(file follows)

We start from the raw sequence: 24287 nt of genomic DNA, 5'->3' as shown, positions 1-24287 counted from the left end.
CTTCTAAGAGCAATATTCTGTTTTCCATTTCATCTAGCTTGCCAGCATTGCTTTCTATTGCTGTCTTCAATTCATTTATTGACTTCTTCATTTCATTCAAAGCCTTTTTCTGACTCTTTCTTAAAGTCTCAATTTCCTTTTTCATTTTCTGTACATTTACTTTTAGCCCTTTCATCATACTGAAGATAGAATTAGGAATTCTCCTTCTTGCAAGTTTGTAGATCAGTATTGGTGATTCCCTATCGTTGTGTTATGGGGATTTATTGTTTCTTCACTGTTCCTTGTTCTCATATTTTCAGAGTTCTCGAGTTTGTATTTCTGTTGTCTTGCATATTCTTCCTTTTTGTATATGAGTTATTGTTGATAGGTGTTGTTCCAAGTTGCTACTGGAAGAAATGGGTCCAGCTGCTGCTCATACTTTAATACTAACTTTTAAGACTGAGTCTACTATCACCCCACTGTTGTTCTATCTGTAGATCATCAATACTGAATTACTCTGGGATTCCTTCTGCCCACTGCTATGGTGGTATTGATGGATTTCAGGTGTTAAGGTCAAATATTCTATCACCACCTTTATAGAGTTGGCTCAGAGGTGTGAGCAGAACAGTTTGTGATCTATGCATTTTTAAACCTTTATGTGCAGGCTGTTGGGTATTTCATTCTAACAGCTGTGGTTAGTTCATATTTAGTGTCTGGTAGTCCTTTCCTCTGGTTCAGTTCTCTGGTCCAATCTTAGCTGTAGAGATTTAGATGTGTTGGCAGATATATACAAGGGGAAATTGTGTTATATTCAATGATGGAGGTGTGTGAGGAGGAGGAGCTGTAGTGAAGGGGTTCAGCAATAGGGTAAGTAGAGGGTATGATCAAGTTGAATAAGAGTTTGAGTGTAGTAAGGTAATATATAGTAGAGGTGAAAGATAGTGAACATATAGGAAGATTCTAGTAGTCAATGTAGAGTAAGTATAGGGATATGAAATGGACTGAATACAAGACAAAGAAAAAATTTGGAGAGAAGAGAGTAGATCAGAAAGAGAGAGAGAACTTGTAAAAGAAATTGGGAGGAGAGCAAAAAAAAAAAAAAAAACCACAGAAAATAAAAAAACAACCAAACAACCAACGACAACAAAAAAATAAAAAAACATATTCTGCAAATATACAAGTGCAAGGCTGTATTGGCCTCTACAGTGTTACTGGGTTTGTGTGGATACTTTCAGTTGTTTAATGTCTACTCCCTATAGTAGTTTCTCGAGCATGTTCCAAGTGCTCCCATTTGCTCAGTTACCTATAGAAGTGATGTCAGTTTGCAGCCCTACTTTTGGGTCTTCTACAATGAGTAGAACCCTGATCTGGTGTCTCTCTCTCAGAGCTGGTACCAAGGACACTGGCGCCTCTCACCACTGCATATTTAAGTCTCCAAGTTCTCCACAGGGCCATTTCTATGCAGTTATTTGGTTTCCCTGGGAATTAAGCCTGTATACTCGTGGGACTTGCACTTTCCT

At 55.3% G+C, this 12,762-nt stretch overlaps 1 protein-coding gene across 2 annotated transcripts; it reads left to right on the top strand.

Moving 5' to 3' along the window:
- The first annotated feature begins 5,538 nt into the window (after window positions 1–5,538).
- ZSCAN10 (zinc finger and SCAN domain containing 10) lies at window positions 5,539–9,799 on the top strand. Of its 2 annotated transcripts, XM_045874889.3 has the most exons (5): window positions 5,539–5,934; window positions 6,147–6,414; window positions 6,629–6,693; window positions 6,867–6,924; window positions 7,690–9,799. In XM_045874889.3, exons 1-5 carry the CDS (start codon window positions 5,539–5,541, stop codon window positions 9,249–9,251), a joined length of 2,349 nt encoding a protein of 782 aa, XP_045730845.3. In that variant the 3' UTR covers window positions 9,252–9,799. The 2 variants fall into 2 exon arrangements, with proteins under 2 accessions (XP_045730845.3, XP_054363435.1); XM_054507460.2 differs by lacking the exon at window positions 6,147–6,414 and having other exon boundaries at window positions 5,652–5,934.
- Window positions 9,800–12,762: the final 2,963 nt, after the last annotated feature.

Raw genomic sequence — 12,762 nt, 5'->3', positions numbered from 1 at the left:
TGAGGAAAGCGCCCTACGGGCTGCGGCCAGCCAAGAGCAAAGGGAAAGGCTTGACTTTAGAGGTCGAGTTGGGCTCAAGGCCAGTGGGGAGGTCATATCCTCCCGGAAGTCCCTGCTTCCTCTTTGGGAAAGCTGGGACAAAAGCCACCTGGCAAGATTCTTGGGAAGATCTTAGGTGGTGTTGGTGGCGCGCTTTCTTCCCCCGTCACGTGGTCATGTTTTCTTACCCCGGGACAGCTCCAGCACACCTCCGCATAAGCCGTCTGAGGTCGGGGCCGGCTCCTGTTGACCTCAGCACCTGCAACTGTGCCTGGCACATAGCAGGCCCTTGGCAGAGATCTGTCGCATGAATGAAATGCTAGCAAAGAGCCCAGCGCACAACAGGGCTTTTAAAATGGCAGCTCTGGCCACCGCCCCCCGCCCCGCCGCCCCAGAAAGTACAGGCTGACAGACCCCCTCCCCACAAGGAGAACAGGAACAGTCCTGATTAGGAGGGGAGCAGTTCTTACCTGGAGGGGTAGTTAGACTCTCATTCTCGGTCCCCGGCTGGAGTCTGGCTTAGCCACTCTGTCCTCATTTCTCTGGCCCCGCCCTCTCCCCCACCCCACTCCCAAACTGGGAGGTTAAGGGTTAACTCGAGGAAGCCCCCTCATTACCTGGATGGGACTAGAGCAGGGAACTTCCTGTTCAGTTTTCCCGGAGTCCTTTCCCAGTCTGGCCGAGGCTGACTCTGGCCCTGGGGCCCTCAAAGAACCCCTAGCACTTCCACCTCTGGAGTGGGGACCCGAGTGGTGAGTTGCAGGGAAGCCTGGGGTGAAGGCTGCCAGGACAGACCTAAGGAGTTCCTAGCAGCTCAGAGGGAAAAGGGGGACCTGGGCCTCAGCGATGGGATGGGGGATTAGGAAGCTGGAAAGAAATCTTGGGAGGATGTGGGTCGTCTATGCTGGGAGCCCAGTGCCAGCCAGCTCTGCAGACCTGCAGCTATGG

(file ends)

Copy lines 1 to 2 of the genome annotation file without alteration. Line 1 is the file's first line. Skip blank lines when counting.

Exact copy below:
We start from the raw sequence: 24287 nt of genomic DNA, 5'->3' as shown, positions 1-24287 counted from the left end.
CTTCTAAGAGCAATATTCTGTTTTCCATTTCATCTAGCTTGCCAGCATTGCTTTCTATTGCTGTCTTCAATTCATTTATTGACTTCTTCATTTCATTCAAAGCCTTTTTCTGACTCTTTCTTAAAGTCTCAATTTCCTTTTTCATTTTCTGTACATTTACTTTTAGCCCTTTCATCATACTGAAGATAGAATTAGGAATTCTCCTTCTTGCAAGTTTGTAGATCAGTATTGGTGATTCCCTATCGTTGTGTTATGGGGATTTATTGTTTCTTCACTGTTCCTTGTTCTCATATTTTCAGAGTTCTCGAGTTTGTATTTCTGTTGTCTTGCATATTCTTCCTTTTTGTATATGAGTTATTGTTGATAGGTGTTGTTCCAAGTTGCTACTGGAAGAAATGGGTCCAGCTGCTGCTCATACTTTAATACTAACTTTTAAGACTGAGTCTACTATCACCCCACTGTTGTTCTATCTGTAGATCATCAATACTGAATTACTCTGGGATTCCTTCTGCCCACTGCTATGGTGGTATTGATGGATTTCAGGTGTTAAGGTCAAATATTCTATCACCACCTTTATAGAGTTGGCTCAGAGGTGTGAGCAGAACAGTTTGTGATCTATGCATTTTTAAACCTTTATGTGCAGGCTGTTGGGTATTTCATTCTAACAGCTGTGGTTAGTTCATATTTAGTGTCTGGTAGTCCTTTCCTCTGGTTCAGTTCTCTGGTCCAATCTTAGCTGTAGAGATTTAGATGTGTTGGCAGATATATACAAGGGGAAATTGTGTTATATTCAATGATGGAGGTGTGTGAGGAGGAGGAGCTGTAGTGAAGGGGTTCAGCAATAGGGTAAGTAGAGGGTATGATCAAGTTGAATAAGAGTTTGAGTGTAGTAAGGTAATATATAGTAGAGGTGAAAGATAGTGAACATATAGGAAGATTCTAGTAGTCAATGTAGAGTAAGTATAGGGATATGAAATGGACTGAATACAAGACAAAGAAAAAATTTGGAGAGAAGAGAGTAGATCAGAAAGAGAGAGAGAACTTGTAAAAGAAATTGGGAGGAGAGCAAAAAAAAAAAAAAAAACCACAGAAAATAAAAAAACAACCAAACAACCAACGACAACAAAAAAATAAAAAAACATATTCTGCAAATATACAAGTGCAAGGCTGTATTGGCCTCTACAGTGTTACTGGGTTTGTGTGGATACTTTCAGTTGTTTAATGTCTACTCCCTATAGTAGTTTCTCGAGCATGTTCCAAGTGCTCCCATTTGCTCAGTTACCTATAGAAGTGATGTCAGTTTGCAGCCCTACTTTTGGGTCTTCTACAATGAGTAGAACCCTGATCTGGTGTCTCTCTCTCAGAGCTGGTACCAAGGACACTGGCGCCTCTCACCACTGCATATTTAAGTCTCCAAGTTCTCCACAGGGCCATTTCTATGCAGTTATTTGGTTTCCCTGGGAATTAAGCCTGTATACTCGTGGGACTTGCACTTTCCT